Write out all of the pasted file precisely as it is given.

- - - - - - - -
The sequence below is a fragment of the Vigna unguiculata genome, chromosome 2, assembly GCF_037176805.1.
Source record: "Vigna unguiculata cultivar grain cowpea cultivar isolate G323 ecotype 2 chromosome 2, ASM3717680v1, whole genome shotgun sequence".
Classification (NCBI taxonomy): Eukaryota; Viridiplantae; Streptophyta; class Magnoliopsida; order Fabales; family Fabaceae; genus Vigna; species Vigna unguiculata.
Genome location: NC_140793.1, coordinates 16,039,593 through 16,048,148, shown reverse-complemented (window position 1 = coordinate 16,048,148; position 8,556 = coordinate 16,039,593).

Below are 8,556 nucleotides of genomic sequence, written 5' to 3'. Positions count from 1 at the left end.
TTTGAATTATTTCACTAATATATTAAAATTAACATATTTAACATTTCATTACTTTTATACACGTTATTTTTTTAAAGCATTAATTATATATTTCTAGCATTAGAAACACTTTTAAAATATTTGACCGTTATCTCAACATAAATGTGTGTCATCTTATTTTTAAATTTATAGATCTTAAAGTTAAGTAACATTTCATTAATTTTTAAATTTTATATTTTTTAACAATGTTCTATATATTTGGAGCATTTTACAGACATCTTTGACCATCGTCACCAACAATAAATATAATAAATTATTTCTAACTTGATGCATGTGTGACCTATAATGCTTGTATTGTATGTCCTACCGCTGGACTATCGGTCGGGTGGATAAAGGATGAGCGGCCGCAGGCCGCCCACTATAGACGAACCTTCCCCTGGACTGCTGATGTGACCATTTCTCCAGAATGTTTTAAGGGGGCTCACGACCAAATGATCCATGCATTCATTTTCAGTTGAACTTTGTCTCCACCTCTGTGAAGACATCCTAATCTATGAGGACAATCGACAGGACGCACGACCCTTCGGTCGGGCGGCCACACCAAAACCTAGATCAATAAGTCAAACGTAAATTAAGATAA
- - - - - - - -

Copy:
The sequence below is a fragment of the Vigna unguiculata genome, chromosome 2, assembly GCF_037176805.1.
Source record: "Vigna unguiculata cultivar grain cowpea cultivar isolate G323 ecotype 2 chromosome 2, ASM3717680v1, whole genome shotgun sequence".
Classification (NCBI taxonomy): Eukaryota; Viridiplantae; Streptophyta; class Magnoliopsida; order Fabales; family Fabaceae; genus Vigna; species Vigna unguiculata.
Genome location: NC_140793.1, coordinates 16,039,593 through 16,048,148, shown reverse-complemented (window position 1 = coordinate 16,048,148; position 8,556 = coordinate 16,039,593).

Below are 8,556 nucleotides of genomic sequence, written 5' to 3'. Positions count from 1 at the left end.
TTTGAATTATTTCACTAATATATTAAAATTAACATATTTAACATTTCATTACTTTTATACACGTTATTTTTTTAAAGCATTAATTATATATTTCTAGCATTAGAAACACTTTTAAAATATTTGACCGTTATCTCAACATAAATGTGTGTCATCTTATTTTTAAATTTATAGATCTTAAAGTTAAGTAACATTTCATTAATTTTTAAATTTTATATTTTTTAACAATGTTCTATATATTTGGAGCATTTTACAGACATCTTTGACCATCGTCACCAACAATAAATATAATAAATTATTTCTAACTTGATGCATGTGTGACCTATAATGCTTGTATTGTATGTCCTACCGCTGGACTATCGGTCGGGTGGATAAAGGATGAGCGGCCGCAGGCCGCCCACTATAGACGAACCTTCCCCTGGACTGCTGATGTGACCATTTCTCCAGAATGTTTTAAGGGGGCTCACGACCAAATGATCCATGCATTCATTTTCAGTTGAACTTTGTCTCCACCTCTGTGAAGACATCCTAATCTATGAGGACAATCGACAGGACGCACGACCCTTCGGTCGGGCGGCCACACCAAAACCTAGATCAATAAGTCAAACGTAAATTAAGATAA